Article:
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  Sunday, July 24, 2016  Home > Living > Animals & Pets
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  • Box Office: 'Star Trek Beyond' Targets $56M-Plus Bow; 'Ice Age 5' Frozen Out by 'Pets' 21 Jul 2016 | 11:00 pm

    The latest 'Star Trek' is pacing behind the two previous installments; elsewhere, horror film 'Lights Out' scares up plenty of business, while conservative filmmaker Dinesh D'Souza's Hillary Clinton doc expands nationwide.

  • Sigourney Weaver honored with wildlife award 20 Jul 2016 | 1:28 pm

    INDIANAPOLIS (AP) — Actor Sigourney Weaver has been named the 2016 recipient of the Jane Alexander Global Wildlife Ambassador Award by the Indianapolis Zoo.

  • Palestinian Doctor Dolittle cares for Gaza's stray dogs 20 Jul 2016 | 7:48 am

    Palestinian man Saeed el-Aer gives a stray dog medical treatment at the organisation he helped set up, the Sulala Society for Training and Caring for Animals, in ZahraBy Nidal al-Mughrabi GAZA (Reuters) - Among the many problems Gaza faces, from conflict to homelessness, power cuts and a lack of fresh water, Saeed el-Aer has dedicated himself to an unusual one: stray dogs. "We tour the streets and distribute food for days or a week until they get used to us and then we catch and bring them to the society," said Aer, referring to the organization he helped set up, the Sulala Society for Training and Caring for Animals. At the farm in Zahra, south of Gaza city on the coast, young volunteers feed the dogs by boiling chicken wings and legs in a large pot over a wood-fired stove.

  • 'Ghostbusters' charms audiences but can't vanquish 'Pets' 18 Jul 2016 | 5:55 pm

    Actress Melissa McCarthy attends the Los Angeles premiere of "Ghostbusters" in Hollywood, California, on July 9, 2016Los Angeles (AFP) - The "Ghostbusters" crew may have rooted out New York's supernatural but failed to overpower the city's furry critters, who topped the box office once again.

  • 'Ghostbusters' holds its own, but 'Life of Pets' still No. 1 17 Jul 2016 | 6:45 pm

    FILE - In this April 12, 2016, file photo, director Paul Feig, center, poses with cast members, from left, Kate McKinnon, Melissa McCarthy, Kristen Wiig and Leslie Jones during the Sony Pictures Entertainment presentation of "Ghostbusters," at CinemaCon 2016 in Las Vegas. The film will be released nationwide on Friday, July 15. (Photo by Chris Pizzello/Invision/AP, File)NEW YORK (AP) — After months of prerelease debate, Sony Picture's female-led "Ghostbusters" reboot arrived in theaters as neither a massive success nor the bomb some predicted, as the much-scrutinized film opened with an estimated $46 million in North American theaters, second to the holdover hit "The Secret Life of Pets."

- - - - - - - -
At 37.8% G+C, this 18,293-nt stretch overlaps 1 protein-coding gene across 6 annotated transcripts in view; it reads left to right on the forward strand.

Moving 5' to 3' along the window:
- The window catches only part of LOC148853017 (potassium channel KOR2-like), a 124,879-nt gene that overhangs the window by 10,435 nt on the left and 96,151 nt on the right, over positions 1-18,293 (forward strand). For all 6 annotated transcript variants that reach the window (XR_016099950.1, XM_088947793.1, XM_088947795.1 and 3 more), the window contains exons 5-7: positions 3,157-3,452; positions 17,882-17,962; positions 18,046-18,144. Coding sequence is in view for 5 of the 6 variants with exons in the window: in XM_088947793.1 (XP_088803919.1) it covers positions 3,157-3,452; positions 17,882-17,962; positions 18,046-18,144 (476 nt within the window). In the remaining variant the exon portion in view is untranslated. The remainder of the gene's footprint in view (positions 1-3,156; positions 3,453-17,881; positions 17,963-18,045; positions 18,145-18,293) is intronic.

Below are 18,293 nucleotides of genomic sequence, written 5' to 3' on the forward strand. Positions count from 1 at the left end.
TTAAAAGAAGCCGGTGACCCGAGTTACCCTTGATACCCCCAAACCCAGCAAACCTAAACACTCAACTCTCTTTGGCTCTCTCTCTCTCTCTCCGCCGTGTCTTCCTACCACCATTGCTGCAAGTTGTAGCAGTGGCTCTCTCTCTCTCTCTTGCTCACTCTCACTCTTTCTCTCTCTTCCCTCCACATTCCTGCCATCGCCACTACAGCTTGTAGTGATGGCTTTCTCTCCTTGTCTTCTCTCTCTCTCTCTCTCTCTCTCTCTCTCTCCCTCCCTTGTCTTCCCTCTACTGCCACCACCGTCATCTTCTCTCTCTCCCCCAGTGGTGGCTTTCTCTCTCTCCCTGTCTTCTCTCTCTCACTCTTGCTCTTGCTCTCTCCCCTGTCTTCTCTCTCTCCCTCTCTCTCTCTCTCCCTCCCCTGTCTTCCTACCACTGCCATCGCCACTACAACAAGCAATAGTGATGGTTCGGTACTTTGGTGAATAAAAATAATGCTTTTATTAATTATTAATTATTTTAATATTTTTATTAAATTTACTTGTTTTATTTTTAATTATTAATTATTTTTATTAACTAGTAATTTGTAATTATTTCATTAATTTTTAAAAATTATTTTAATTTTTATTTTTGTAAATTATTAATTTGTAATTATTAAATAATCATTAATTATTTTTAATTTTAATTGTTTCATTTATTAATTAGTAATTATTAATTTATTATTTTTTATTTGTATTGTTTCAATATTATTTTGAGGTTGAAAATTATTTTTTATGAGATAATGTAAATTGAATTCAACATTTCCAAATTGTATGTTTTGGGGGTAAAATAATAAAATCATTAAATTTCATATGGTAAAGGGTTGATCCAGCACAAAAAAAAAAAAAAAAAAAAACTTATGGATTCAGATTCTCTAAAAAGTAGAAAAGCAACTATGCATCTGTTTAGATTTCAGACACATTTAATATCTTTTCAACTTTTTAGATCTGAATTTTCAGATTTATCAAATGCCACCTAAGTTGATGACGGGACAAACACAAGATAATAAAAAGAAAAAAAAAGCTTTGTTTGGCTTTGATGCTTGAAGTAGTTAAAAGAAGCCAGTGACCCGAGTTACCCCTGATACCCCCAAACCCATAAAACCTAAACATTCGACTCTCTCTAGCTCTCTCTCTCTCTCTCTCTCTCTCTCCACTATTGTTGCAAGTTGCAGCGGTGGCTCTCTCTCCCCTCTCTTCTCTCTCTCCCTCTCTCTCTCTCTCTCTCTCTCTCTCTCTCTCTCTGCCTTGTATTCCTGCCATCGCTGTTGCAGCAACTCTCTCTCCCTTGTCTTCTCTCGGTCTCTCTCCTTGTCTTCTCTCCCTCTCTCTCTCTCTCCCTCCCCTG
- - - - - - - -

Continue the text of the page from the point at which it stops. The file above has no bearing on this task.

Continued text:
• Box Office: 'Ghostbusters' debuts to $46 million, 'Secret Life of Pets' tops charts 17 Jul 2016 | 2:32 pm

    Director Feig poses with cast members McCarthy, Jones, McKinnon and Wiig pose at the premiere of the film "Ghostbusters" in HollywoodBy Brent Lang LOS ANGELES ( - Paul Feig's "Ghostbusters" reboot has triggered intense debate over its decision to refashion the proton pack-wielding paranormal investigators as an all-female team. After all the chatter and the gender politics, "Ghostbusters" debuted this weekend to a solid $46 million from 3,962 locations. Sony hailed the results as evidence that audiences were responding to its new take on the decades-old property.

  • Box Office: 'Ghostbusters' No. 2 With $46M, Slimed by 'Secret Life of Pets' 16 Jul 2016 | 11:00 pm

    The movie will need strong legs in the U.S., as well as overseas, if there are to be more installments in the rebooted franchise; 'Finding Dory' becomes the top-grossing animated film of all time in North America, while Woody Allen's 'Cafe Society' feasts on the top location average of the year.

  • The Latest: 'Pokemon Go' players arrested at Ohio zoo 14 Jul 2016 | 4:27 pm

    FILE - In this Tuesday, July 12, 2016, file photo, Pinsir, a Pokemon, is found by a group of Pokemon Go players at Bayfront Park in downtown Miami. The "Pokemon Go" craze has sent legions of players hiking around cities and battling with "pocket monsters" on their smartphones. (AP Photo/Alan Diaz, File)NEW YORK (AP) — The Latest on the "Pokemon Go" smartphone game craze (all times EDT):